Oklahoma gets texting & driving ban

Gov. Mary Fallin signs texting bill into law

Gov. Mary Fallin, joined by family members of Trooper Nicholas Dees and Trooper Keith Burch, signs the texting & driving bill into law May 5.

Oklahoma’s state Legislature has approved a texting & driving ban that gives police powers of full enforcement. The governor signed the distracted driving act into law May 5.

The final vote of 85-7 came in the House on April 29. The House previously OK’d a ban with secondary enforcement, but went along with the Senate’s upgrade. That means police would be able to stop and cite offenders for texting alone.

The fine for all offenses would be $100. No points vs. the driver’s license. The law would go into effect Nov. 1, 2015.

Oklahoma remained one of the few remaining states without a ban on text messaging by all drivers.

The legislation was House Bill 1965 from state Rep. Terry O’Donnell.

It was subtitled “the Trooper Nicholas Dees and Trooper Keith Burch Act of 2015.” Dees was killed in late January in a roadway incident officials linked to a distracted driver; Burch was seriously injured. That honorific was added in the Senate. Members of their families were on hand for the vote and then for the bill signing.

The law prohibits municipalities from enacting ordinances that are more restrictive than the state law.

The texting & driving legislation encountered token personal-freedoms resistance, but passed anyway. “It’s a little bit of an overreach of Big Brother,” state Rep. Mike Ritze told the Criminal Justice Committee on Feb. 11.

Rep. Terry O'Donnell of OklahomaA last-minute rush of co-sponsors — all but 13 representatives signed up — meant the legislation enjoyed broad support and little opposition in its final days. O’Donnell, right, had told Hands Free Info early in the session that he was “optimistic that with my efforts to change some minds on the issue — along with the new legislators coming into this session — I can finally get legislation passed.”

Applause broke out in the House as final passage occurred April 29.

Gov. Fallin pushed for a distracted driving law in her February state of the state speech. “Over a dozen Oklahomans die every year in accidents caused by drivers who are distracted by cell phones,” Fallin said. “Hundreds more are injured. Studies show that driving while texting can actually be more dangerous than driving drunk.”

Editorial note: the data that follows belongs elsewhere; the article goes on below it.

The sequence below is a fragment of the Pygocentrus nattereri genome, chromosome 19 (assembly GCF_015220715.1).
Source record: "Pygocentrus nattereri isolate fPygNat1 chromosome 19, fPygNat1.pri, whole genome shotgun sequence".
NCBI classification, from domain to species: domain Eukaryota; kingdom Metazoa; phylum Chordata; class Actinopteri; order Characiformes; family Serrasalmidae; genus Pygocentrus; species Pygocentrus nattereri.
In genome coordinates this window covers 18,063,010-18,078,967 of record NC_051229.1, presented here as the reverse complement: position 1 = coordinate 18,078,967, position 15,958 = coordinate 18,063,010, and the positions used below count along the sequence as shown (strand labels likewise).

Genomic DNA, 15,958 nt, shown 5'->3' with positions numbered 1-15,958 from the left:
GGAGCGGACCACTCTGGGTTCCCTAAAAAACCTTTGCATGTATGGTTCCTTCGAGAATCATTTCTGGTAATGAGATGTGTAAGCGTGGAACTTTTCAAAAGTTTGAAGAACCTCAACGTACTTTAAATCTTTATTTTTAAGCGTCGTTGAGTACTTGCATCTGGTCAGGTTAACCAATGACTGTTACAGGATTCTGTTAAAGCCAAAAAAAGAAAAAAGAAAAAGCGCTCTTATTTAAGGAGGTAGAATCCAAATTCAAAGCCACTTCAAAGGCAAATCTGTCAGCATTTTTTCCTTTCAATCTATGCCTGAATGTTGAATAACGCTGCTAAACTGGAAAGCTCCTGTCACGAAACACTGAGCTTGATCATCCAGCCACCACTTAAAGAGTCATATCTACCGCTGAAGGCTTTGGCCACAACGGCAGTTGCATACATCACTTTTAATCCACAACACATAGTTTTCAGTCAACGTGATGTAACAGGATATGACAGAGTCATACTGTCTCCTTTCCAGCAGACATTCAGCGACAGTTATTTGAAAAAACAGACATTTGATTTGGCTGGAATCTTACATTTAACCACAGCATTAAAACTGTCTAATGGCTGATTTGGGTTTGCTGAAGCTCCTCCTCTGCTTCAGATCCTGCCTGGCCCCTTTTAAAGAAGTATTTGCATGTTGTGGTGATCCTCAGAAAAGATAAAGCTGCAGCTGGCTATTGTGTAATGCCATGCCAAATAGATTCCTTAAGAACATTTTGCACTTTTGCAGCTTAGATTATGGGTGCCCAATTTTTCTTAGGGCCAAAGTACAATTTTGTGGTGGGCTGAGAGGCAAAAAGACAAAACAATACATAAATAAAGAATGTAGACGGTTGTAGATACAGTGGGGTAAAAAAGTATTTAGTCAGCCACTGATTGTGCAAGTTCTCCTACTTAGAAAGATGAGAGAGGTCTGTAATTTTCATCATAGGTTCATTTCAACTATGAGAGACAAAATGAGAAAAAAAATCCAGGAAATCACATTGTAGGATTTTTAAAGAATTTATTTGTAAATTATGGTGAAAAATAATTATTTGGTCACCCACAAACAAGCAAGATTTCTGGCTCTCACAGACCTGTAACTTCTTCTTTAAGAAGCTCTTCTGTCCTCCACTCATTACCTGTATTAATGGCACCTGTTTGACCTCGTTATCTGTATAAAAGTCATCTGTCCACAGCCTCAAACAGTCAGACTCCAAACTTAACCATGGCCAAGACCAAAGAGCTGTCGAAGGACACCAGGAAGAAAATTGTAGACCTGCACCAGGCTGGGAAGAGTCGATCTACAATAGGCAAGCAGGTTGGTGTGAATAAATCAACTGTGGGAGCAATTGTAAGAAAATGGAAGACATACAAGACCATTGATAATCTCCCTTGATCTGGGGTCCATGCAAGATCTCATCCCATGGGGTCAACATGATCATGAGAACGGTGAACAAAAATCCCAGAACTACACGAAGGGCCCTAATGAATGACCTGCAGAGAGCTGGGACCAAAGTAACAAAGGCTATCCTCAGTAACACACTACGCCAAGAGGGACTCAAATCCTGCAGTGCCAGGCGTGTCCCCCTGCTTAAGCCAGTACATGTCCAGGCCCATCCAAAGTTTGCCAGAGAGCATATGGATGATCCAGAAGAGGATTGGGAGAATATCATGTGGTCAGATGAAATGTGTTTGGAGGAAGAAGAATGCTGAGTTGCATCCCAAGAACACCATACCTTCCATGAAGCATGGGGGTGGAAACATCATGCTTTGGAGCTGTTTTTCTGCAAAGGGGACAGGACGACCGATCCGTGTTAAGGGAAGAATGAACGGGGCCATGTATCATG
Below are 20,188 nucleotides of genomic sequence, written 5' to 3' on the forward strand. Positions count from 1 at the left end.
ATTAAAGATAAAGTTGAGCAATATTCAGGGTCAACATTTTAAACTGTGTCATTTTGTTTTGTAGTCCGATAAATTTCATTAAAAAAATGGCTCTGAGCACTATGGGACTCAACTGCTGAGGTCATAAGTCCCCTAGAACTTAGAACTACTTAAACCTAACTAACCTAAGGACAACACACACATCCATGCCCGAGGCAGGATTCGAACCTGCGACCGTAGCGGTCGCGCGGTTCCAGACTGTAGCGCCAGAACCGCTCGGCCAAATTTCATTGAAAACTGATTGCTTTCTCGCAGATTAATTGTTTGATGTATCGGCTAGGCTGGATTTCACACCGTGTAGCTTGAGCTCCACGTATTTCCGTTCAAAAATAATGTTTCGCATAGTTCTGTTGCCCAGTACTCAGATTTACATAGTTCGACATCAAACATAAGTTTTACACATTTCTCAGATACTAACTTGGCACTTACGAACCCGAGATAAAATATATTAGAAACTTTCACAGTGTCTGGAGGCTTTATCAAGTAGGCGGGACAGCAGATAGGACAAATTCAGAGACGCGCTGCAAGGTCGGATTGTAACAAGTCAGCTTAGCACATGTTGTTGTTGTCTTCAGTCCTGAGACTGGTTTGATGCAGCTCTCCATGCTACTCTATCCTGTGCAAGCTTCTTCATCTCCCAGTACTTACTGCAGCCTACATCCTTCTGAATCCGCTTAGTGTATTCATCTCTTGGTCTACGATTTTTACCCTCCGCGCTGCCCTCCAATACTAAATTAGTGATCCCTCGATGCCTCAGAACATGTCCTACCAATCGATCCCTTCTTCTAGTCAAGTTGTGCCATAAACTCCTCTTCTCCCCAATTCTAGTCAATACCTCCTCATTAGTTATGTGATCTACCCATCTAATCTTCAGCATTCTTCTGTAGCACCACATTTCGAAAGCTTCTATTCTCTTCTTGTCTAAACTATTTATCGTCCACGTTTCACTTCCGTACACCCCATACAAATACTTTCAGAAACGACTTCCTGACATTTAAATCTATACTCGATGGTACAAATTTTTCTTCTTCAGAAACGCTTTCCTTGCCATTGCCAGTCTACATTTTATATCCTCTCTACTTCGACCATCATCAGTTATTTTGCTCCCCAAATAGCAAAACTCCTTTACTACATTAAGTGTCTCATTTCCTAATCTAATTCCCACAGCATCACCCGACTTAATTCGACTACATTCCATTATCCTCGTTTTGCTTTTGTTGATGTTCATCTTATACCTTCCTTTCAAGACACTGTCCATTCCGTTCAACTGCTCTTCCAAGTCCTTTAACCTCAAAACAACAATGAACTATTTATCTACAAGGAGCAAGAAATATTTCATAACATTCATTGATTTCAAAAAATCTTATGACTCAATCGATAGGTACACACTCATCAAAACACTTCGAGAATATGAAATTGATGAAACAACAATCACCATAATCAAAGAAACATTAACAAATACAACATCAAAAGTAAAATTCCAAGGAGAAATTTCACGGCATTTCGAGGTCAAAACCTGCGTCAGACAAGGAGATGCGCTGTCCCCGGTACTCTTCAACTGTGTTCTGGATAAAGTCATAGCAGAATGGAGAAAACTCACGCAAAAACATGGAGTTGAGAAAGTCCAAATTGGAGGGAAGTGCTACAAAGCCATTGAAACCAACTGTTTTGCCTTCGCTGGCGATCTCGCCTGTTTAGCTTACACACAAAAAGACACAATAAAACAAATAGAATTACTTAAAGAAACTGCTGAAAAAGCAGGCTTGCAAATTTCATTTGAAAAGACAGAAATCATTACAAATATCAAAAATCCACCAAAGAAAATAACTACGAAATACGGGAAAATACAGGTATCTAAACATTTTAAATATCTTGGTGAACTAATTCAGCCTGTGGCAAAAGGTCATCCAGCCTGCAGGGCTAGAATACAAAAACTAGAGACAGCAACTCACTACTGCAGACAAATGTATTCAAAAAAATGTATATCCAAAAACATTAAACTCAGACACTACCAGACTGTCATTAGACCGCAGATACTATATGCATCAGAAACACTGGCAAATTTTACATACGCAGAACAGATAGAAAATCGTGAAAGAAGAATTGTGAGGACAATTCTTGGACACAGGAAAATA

Her spokesman Alex Weintz told the AP after the passage: “We are pleased that the Legislature heard the governor and took up legislation that we think is potentially lifesaving.”

Read more about distracted driving laws in Oklahoma.

Comments

  1. Al Cinamon says:

    Well, look at that! Another State realizing distracted driving laws are a money making gravy train.
    1. Holding the phone is not a distraction. The conversation is. So why are they encouraging drivers to drive distracted? Because distracted driving leads to crashes and crashes lead to financial transactions that the State benefits from in the form of sales and income taxes.
    2. Banning texting while driving doesn’t stop drivers from texting. It merely forces them to put the device in their laps forcing them to take their eyes completely off the road. Why would the state encourage that? You guessed it. Distracted driving leads to crashes, etc. etc. etc.
    There is irony in the statement that the governor supports distracted driving laws. Only its not what you think it means. States are actually encouraging distracted driving. Only Herrsman of the NTSB had it right. Surprise, surprise, she’s gone!

    • Casey cozart says:

      As a biker and professional truck driver I completely support this. Personally, I think the fines are not high enough and should come with a mandatory 6 months of driver license suspension. Just yesterday, I almost collided with a man with both his hands on his phone driving down the highway. Think about it, I weighed 53,750lbs so it would not have been a pretty sight.

      Two years ago I was broad sided me on my motorcycle; he was updating his Facebook status and ran a stop sign. He had no insurance, drivers license suspended, and no tag. I had to foot the bill for the hospital and bike. I see it all day every day, distracted drivers are a great danger to the public. Your conversation and updates can wait, all I’m trying to do is provide for my family; sorry if that interferes with your twitter post.

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